The Subaru SVX was like nothing else that came before it or after it. It was a 2+2 personal luxury coupe full of oddities. Launched in 1991 during the height of Japanese sports car boom, the SVX was designed to compete with the likes of the Toyota Supra, Mitsubishi GTO, Nissan 300ZX and Mazda (Eunos) Cosmo.
Power came from a 3.3-liter Boxer six-cylinder engine making 231 hp, which put it right on par with many of the naturally aspirated competitors mentioned above. Being a Subaru, it of course featured standard all-wheel drive but was sadly only available with a four-speed automatic transmission. But hey, it did have a rudimentary manual mode that allowed the drive to keep it in first or second gear.
The coupes were low slung, and headroom was at a premium, but leg and hip room was generous, at least for the front seat passengers. The rear seats were mere suggestions for the smallest of children. The interior was finished in a combination of leather, faux-suede and plastic. It was quite a premium interior for its day and one of the nicest on the market.
The overall shape and design of the car was unique and funky. The headlights, taillights, rear spoiler and pillars all had a distinct look to them. The seatbelts on early models were motorized and retracted when the car was turned off. But the biggest oddity to the car was the window in window design.
The front and rear windows were fixed in place and wrapped around, covering the A, B and C pillars to meet the windshield and rear glass. Each front and rear window had a smaller window inset within it that could be lowered and raised like a more traditional window.
The goal of this design was to allow the windows to be open at highway speeds without excessive wind or buffeting inside the cabin. It did work, but the tiny openings were a nightmare at the drive thru.
I suppose I could have also titled this article Biggest Regret as I did own a 1997 SVX for a very brief period of time in 2012. I had returned my 2010 Subaru WRX to the dealership as I was now a fulltime automotive writer and was piloting various press cars on a weekly basis. I only needed my own car to get from one automotive manufacturer to another once per week.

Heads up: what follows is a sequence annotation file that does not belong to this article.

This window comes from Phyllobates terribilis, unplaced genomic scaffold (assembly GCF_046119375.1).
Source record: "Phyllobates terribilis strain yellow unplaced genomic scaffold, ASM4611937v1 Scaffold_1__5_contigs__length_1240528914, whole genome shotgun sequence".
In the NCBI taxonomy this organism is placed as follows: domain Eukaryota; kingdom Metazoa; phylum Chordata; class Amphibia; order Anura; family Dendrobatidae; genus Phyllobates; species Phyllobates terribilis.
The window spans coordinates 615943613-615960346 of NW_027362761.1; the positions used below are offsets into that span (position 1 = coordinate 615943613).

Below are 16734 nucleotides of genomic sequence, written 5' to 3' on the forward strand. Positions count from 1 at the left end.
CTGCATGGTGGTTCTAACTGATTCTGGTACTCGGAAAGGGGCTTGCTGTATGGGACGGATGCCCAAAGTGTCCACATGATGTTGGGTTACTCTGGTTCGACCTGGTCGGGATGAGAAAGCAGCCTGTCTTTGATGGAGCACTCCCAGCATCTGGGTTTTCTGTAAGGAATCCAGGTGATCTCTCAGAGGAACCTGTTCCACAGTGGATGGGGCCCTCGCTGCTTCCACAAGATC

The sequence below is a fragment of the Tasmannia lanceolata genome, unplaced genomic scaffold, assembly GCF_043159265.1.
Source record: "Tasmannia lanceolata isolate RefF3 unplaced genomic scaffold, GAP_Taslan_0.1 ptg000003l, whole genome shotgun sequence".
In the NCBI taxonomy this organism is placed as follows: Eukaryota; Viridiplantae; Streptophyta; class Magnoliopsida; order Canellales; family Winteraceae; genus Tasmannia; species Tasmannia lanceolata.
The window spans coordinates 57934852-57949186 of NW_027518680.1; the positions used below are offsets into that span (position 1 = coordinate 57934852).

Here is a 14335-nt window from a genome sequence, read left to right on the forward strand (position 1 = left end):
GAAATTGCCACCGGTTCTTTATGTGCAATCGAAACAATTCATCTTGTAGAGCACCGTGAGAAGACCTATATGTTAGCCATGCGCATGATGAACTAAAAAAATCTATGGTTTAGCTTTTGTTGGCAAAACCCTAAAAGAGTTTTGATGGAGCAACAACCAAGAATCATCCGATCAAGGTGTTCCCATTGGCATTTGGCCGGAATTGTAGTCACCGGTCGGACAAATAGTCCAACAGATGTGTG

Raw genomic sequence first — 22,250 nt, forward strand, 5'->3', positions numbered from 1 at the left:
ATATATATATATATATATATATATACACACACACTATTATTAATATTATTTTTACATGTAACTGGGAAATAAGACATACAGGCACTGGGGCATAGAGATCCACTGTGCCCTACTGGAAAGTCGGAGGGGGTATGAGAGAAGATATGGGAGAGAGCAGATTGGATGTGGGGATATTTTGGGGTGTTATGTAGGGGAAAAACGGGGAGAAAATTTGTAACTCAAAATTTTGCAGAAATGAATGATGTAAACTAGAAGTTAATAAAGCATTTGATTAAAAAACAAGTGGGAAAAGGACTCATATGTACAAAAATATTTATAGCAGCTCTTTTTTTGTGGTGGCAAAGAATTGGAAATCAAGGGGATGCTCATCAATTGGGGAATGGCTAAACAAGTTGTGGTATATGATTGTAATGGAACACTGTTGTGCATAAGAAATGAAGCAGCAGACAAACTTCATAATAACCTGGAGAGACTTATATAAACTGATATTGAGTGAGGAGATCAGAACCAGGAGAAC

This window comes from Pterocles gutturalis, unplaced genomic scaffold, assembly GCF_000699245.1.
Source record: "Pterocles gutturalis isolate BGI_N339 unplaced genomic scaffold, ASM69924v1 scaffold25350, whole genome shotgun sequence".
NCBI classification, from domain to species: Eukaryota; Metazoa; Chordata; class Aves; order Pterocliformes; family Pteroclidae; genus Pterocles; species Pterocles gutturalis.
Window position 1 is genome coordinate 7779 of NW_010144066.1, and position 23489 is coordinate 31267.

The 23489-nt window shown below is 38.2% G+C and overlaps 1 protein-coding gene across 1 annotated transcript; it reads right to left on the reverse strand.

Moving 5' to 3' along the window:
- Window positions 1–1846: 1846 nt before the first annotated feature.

I had a limited budget and a short list of cars I was interested in. After a bit of searching, I was amazed to find a one owner 1997 SVX for sale at a local dealership. 1997 had been the year I was looking for as it had the grille I preferred, most of the early model transmission issues rectified, and the problematic motorized seatbelts were gone by then.
I went there, drove it, and fell in love. The interior was in near perfect condition. The mechanics in fantastic shape (minus a faulty O2 sensor). The exterior was great all things considered, with just a bit of clear coat peeling and a small rust spot on the rear quarter panel.
Here Today, Gone Tomorrow
I bought the car and drove it home. I loved (almost) everything about it. The smooth, surprisingly powerful engine, the low-slung driving position, the interior design, the looks it got as I drove around. The handling left a lot to be desired, but I could have corrected that, and this was more of a cruiser than a racer anyway. I was excited about the car every time I drove it.
But nothing lasts forever, and sometimes, it only lasts for two months. It’s amazing that in that short period of time I bought new wheels and summer tires, installed crappy HID lights, LED fogs and did some minor body work. But after owning this car for only a few weeks, a neighbour put up their 1990 Miata for a steal of a price and I couldn’t resist.
I bought the Miata and now had two cars, which was one too many for a guy who drove his own car once a week. After some deliberation, I sold the more expensive SVX. I had a blast in my two years with the Miata and will write about it in a future article. But I still feel I was too hasty in my decision. Selling that SVX is my biggest automotive regret.
The Bright Side
On the positive, I sold the SVX to a true automotive enthusiast who had a real soft spot for this funky coupe. I have run into it a few times since and he keeps improving the car’s already impeccable condition. In hindsight, it is probably best such a great specimen of a car went to someone who could properly care for it instead of it being in my hands, where it would have sat week in and week out in a random parking lot.
But things have changed for me and if that car ever comes up for sale again one day, I’ll be first in line.